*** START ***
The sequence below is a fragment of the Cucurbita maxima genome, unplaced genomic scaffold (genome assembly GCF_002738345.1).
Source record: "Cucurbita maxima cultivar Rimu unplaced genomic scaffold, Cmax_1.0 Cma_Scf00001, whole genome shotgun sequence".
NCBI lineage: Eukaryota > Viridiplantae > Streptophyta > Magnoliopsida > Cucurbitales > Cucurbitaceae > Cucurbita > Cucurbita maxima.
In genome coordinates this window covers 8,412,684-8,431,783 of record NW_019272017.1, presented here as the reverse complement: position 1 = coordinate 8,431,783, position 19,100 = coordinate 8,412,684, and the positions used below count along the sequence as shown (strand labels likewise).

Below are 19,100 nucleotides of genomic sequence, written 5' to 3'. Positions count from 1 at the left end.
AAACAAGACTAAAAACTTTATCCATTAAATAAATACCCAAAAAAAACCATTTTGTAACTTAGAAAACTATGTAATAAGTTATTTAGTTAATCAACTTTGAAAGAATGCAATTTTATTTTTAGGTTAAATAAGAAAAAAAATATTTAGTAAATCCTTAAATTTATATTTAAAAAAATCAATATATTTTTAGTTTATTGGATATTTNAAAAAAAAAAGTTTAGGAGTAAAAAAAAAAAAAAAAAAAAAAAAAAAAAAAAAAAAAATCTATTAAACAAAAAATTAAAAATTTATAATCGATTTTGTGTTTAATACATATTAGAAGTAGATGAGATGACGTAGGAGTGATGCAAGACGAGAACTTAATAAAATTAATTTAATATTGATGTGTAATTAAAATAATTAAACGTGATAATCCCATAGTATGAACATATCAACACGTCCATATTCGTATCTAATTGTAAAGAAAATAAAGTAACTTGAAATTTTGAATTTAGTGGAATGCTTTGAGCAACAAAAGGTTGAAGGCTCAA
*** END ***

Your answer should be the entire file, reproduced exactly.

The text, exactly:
The sequence below is a fragment of the Cucurbita maxima genome, unplaced genomic scaffold (genome assembly GCF_002738345.1).
Source record: "Cucurbita maxima cultivar Rimu unplaced genomic scaffold, Cmax_1.0 Cma_Scf00001, whole genome shotgun sequence".
NCBI lineage: Eukaryota > Viridiplantae > Streptophyta > Magnoliopsida > Cucurbitales > Cucurbitaceae > Cucurbita > Cucurbita maxima.
In genome coordinates this window covers 8,412,684-8,431,783 of record NW_019272017.1, presented here as the reverse complement: position 1 = coordinate 8,431,783, position 19,100 = coordinate 8,412,684, and the positions used below count along the sequence as shown (strand labels likewise).

Below are 19,100 nucleotides of genomic sequence, written 5' to 3'. Positions count from 1 at the left end.
AAACAAGACTAAAAACTTTATCCATTAAATAAATACCCAAAAAAAACCATTTTGTAACTTAGAAAACTATGTAATAAGTTATTTAGTTAATCAACTTTGAAAGAATGCAATTTTATTTTTAGGTTAAATAAGAAAAAAAATATTTAGTAAATCCTTAAATTTATATTTAAAAAAATCAATATATTTTTAGTTTATTGGATATTTNAAAAAAAAAAGTTTAGGAGTAAAAAAAAAAAAAAAAAAAAAAAAAAAAAAAAAAAAAATCTATTAAACAAAAAATTAAAAATTTATAATCGATTTTGTGTTTAATACATATTAGAAGTAGATGAGATGACGTAGGAGTGATGCAAGACGAGAACTTAATAAAATTAATTTAATATTGATGTGTAATTAAAATAATTAAACGTGATAATCCCATAGTATGAACATATCAACACGTCCATATTCGTATCTAATTGTAAAGAAAATAAAGTAACTTGAAATTTTGAATTTAGTGGAATGCTTTGAGCAACAAAAGGTTGAAGGCTCAA